Based on a popular comic and TV toon about a reformed samurai assassin, Keishi Otomo's live-action period swashbuckler "Rurouni Kenshin" has become a smash since its Aug. 25 bow, with Warner Entertainment Japan producing and releasing.
The pic recently surpassed 2 million admissions and $36 million at the box office, and played at the Busan and Sitges fests. Meanwhile, Warner has licensed the pic to screen in 64 countries and territories, where it hopes to continue to knock auds dead.
"Rurouni Kenshin" is latest among a string of successes for Otomo. Born in Morioka (the largest city in a prefecture devastated by last year's earthquake and tsunami), he joined pubcaster NHK straight out of college in 1990. In 1997, he went to Los Angeles to study directing and, after returning to Japan and NHK in 1999, and helmed a brace of hit drama series, including 2007 corporate thriller "Hagetaka: Road to Rebirth," which became the basis of his first feature, "The Vulture," two years later.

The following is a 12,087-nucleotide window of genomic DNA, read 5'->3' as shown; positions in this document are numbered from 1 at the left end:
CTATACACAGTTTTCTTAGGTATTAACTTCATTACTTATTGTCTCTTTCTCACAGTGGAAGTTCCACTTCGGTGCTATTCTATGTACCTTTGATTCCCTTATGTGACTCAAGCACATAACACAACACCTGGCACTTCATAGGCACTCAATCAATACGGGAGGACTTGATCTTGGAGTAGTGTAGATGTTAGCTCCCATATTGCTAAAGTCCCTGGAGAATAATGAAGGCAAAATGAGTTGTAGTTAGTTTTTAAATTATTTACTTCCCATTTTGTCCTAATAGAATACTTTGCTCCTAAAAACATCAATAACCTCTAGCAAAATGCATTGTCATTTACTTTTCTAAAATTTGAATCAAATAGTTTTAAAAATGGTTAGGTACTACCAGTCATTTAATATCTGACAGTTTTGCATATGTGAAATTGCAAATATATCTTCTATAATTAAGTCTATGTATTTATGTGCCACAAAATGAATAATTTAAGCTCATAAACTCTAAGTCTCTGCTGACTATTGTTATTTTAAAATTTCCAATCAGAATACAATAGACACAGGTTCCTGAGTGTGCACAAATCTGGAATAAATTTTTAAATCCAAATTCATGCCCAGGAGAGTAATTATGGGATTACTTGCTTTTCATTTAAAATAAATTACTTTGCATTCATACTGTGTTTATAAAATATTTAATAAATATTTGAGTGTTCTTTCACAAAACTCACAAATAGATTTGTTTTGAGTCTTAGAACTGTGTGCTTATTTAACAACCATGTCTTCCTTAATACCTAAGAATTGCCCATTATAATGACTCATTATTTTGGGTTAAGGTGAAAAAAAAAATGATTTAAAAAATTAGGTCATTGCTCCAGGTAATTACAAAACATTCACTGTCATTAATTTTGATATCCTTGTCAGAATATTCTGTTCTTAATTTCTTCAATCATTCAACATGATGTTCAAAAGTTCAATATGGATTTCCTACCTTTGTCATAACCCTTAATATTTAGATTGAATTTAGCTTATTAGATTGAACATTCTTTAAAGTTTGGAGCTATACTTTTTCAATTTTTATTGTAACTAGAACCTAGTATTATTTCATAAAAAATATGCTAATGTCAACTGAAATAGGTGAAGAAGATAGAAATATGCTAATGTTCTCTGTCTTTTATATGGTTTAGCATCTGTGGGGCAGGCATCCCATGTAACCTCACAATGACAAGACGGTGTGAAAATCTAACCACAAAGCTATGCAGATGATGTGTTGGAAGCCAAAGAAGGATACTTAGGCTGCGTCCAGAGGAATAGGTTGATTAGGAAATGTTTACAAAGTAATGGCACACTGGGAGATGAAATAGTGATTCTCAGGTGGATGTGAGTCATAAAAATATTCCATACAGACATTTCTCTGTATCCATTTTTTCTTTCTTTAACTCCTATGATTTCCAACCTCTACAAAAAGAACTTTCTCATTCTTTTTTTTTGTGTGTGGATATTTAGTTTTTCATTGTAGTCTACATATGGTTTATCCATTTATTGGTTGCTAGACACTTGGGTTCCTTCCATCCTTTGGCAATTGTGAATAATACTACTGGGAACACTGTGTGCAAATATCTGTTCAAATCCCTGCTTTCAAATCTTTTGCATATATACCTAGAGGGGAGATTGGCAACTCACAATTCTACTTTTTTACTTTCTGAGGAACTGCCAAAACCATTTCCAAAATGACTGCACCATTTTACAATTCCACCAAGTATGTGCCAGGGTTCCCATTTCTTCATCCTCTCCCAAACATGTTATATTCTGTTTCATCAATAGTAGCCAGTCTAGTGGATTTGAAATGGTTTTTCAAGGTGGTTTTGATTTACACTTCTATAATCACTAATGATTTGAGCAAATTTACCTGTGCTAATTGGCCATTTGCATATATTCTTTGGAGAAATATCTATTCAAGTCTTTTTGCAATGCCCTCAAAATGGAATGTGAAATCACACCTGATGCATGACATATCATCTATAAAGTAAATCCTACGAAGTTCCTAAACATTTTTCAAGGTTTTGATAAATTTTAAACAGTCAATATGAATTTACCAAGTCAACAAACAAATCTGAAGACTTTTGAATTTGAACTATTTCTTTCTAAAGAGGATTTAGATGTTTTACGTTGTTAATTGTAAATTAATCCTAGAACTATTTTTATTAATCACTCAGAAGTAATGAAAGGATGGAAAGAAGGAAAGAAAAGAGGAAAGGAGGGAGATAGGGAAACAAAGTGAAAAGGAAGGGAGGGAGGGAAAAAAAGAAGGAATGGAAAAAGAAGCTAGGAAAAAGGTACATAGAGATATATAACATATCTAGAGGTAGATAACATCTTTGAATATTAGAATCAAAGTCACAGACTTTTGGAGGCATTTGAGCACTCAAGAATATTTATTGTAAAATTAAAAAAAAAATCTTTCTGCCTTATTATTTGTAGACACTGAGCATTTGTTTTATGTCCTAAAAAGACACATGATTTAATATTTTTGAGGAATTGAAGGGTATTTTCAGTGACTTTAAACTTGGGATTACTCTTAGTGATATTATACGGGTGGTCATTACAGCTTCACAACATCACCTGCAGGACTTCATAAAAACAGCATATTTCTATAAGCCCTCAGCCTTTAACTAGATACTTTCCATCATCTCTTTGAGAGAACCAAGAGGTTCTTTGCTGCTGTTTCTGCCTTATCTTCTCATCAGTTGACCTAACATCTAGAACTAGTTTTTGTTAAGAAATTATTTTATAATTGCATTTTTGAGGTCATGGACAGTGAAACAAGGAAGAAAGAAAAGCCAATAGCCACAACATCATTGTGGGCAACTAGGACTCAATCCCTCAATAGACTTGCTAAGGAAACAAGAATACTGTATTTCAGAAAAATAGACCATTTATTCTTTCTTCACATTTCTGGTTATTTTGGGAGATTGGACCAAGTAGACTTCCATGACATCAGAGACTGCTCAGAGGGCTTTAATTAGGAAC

China's television regulator has ordered a crackdown on dramas about the country's battles with Japan during and before World War Two and demanded they be more serious, state media said on Friday, following viewer complaints about ludicrous storylines. (Reuters )
Shukan Post (May 24) conveys the difficulties experienced by other parts of the adult-entertainment biz in servicing customers from the communist nation.
A deri heru (“delivery health”) call-girl tells the tabloid that she is often requested to arrive at major hotels in the Shinjuku and Ikebukuro entertainment areas of Tokyo by Chinese visitors. (Tokyo Reporter)